.NET Framework June 2021 Security and Quality Rollup Updates

Tara

Today, we are releasing the June 2021 Security and Quality Rollup Updates for .NET Framework.

Security

The June Security and Quality Rollup Update does not contain any new security fixes. See February 2021 Security and Quality Rollup for the latest security updates.

Quality and Reliability

This release contains the following quality and reliability improvements.

CLR1
  • Addresses a performance issue caused by incorrect configuration in the GC.
  • Addresses an issue where a background GC could pause the runtime for a long period of time if a large managed heap is filled with long lived objects with a deep chain of references.
  • Addresses an issue where crashes could occur if security stackwalks were generated during ThreadAbortException handling.
NCL2
  • .NET Framework 4.8 will now allow to negotiate TLS 1.3 if underlying OS supports it.
WPF3
  • Addresses an issue when rapid typing using an IME can crash via FailFast.
  • Addresses an issue where Thaana characters displayed in left-to-right order.
  • Addresses a crash when WebBrowser receives a completion event for a navigation it tried to cancel.


1 Common Language Runtime (CLR)
2 Network Class Library (NCL)
3 Windows Presentation Foundation (WPF)

Getting the Update

The Security and Quality Rollup is available via Windows Update, Windows Server Update Services, and Microsoft Update Catalog.

Microsoft Update Catalog

You can get the update via the Microsoft Update Catalog.

**Note**: Customers that rely on Windows Update and Windows Server Update Services will automatically receive the .NET Framework version-specific updates. Advanced system administrators can also take use of the below direct Microsoft Update Catalog download links to .NET Framework-specific updates. Before applying these updates, please ensure that you carefully review the .NET Framework version applicability, to ensure that you only install updates on systems where they apply.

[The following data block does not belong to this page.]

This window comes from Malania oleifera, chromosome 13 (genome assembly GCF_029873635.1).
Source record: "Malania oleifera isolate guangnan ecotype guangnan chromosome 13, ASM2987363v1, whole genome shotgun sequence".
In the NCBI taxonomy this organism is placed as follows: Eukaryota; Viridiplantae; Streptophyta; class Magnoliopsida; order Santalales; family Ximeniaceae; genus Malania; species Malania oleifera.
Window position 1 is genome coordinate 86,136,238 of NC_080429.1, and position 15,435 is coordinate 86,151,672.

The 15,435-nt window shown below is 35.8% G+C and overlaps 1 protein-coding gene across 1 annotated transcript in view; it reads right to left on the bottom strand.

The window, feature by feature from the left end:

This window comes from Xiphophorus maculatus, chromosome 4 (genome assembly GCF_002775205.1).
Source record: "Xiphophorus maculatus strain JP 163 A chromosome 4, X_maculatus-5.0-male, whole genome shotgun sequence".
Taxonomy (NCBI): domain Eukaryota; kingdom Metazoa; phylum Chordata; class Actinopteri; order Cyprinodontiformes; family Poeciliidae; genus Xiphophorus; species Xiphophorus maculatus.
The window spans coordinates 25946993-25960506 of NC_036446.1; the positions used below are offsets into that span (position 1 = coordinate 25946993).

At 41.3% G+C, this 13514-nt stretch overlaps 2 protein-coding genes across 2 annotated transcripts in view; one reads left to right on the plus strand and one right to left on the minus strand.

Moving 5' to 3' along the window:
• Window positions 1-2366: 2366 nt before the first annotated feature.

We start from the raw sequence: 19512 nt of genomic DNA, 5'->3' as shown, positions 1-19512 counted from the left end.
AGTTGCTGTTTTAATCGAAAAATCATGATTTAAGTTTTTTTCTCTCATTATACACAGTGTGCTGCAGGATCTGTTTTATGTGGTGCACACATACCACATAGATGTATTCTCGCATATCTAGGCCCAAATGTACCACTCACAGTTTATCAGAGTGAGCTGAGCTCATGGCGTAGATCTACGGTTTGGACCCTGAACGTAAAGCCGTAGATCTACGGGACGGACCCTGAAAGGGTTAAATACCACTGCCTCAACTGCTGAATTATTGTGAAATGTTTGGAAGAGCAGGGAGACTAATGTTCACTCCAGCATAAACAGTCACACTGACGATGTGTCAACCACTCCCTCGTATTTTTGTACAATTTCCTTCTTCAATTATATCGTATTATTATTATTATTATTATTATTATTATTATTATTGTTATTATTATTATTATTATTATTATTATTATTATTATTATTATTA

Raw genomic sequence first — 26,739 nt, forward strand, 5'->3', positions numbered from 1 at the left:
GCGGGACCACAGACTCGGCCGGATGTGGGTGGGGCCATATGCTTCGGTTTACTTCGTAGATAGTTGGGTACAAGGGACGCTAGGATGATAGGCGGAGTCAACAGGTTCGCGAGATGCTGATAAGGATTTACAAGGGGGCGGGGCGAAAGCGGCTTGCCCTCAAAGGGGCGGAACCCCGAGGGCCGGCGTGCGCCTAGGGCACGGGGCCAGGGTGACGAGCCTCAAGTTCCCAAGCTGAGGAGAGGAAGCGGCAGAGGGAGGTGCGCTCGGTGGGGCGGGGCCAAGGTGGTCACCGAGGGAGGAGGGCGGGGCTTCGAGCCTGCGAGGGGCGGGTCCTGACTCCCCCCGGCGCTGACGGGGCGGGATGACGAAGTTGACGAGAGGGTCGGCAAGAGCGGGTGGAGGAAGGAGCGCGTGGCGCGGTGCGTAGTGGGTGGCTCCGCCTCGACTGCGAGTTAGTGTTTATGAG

The following table is for Windows 10 and Windows Server 2016+ versions.

Product Version Cumulative Update
Windows 10 version 21H1
.NET Framework 3.5, 4.8 Catalog 5003254
Windows 10, version 20H2 and Windows Server, version 20H2
.NET Framework 3.5, 4.8 Catalog 5003254
Windows 10 version 2004 and Windows Server, version 2004
.NET Framework 3.5, 4.8 Catalog 5003254
Windows 10 version 1909
.NET Framework 3.5, 4.8 Catalog 5003256
Windows 10 version 1809 (October 2018 Update) and Windows Server 2019 5003778
.NET Framework 3.5, 4.7.2 Catalog 5003258
.NET Framework 3.5, 4.8 Catalog 5003255
Windows 10 version 1607 (Anniversary Update) and Windows Server 2016
.NET Framework 3.5, 4.6.2, 4.7, 4.7.1, 4.7.2 Catalog 5003638
.NET Framework 4.8 Catalog 5003542

The following table is for earlier Windows and Windows Server versions.

Product Version Security and Quality Rollup
Windows 8.1, Windows RT 8.1 and Windows Server 2012 R2 5003781
.NET Framework 3.5 Catalog 4578953
.NET Framework 4.5.2 Catalog 4578956
.NET Framework 4.6, 4.6.1, 4.6.2, 4.7, 4.7.1, 4.7.2 Catalog 5003549
.NET Framework 4.8 Catalog 5003545
Windows Server 2012 5003780
.NET Framework 3.5 Catalog 4578950
.NET Framework 4.5.2 Catalog 4578954
.NET Framework 4.6, 4.6.1, 4.6.2, 4.7, 4.7.1, 4.7.2 Catalog 5003548
.NET Framework 4.8 Catalog 5003544
Windows 7 SP1 and Windows Server 2008 R2 SP1 5003779
.NET Framework 3.5.1 Catalog 4578952
.NET Framework 4.5.2 Catalog 4578955
.NET Framework 4.6, 4.6.1, 4.6.2, 4.7, 4.7.1, 4.7.2 Catalog 5003547
.NET Framework 4.8 Catalog 5003543
Windows Server 2008 5003782
.NET Framework 2.0, 3.0 Catalog 4578951
.NET Framework 4.5.2 Catalog 4578955
.NET Framework 4.6 Catalog 5003547

 

Previous Monthly Rollups